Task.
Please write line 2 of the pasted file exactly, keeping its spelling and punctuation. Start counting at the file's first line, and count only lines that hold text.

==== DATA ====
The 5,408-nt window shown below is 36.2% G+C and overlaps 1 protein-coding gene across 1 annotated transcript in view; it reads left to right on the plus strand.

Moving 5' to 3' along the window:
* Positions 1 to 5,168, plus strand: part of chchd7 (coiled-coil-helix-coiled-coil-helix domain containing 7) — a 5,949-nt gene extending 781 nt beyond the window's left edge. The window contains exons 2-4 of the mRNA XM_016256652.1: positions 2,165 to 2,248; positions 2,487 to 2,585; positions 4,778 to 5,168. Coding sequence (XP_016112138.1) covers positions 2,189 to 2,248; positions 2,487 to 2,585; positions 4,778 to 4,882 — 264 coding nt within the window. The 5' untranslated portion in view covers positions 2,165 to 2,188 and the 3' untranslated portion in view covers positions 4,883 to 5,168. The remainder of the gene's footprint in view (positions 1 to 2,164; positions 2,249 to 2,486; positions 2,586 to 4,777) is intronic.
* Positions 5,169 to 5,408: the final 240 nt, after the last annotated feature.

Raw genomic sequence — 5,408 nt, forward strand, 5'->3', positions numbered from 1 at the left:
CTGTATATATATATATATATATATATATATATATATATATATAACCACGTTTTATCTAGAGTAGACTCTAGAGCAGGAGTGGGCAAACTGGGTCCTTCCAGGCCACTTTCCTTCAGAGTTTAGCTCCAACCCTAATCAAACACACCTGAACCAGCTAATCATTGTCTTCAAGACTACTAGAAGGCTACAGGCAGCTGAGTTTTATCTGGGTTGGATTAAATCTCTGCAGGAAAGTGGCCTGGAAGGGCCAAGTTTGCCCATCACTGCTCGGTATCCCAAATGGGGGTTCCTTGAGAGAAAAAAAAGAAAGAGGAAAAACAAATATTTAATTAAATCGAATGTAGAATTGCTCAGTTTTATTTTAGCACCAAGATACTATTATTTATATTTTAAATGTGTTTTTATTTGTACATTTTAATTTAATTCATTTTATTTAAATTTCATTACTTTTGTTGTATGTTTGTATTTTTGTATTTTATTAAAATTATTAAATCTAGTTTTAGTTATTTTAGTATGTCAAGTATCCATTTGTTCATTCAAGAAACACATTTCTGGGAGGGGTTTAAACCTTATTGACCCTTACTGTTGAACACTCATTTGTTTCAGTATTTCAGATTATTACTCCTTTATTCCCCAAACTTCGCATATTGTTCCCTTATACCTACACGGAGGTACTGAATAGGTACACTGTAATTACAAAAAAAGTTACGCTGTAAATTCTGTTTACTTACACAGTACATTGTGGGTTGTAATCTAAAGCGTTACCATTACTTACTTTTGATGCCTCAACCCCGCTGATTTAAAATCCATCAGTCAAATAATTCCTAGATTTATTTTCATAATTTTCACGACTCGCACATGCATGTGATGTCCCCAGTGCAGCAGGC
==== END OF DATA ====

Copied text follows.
Moving 5' to 3' along the window: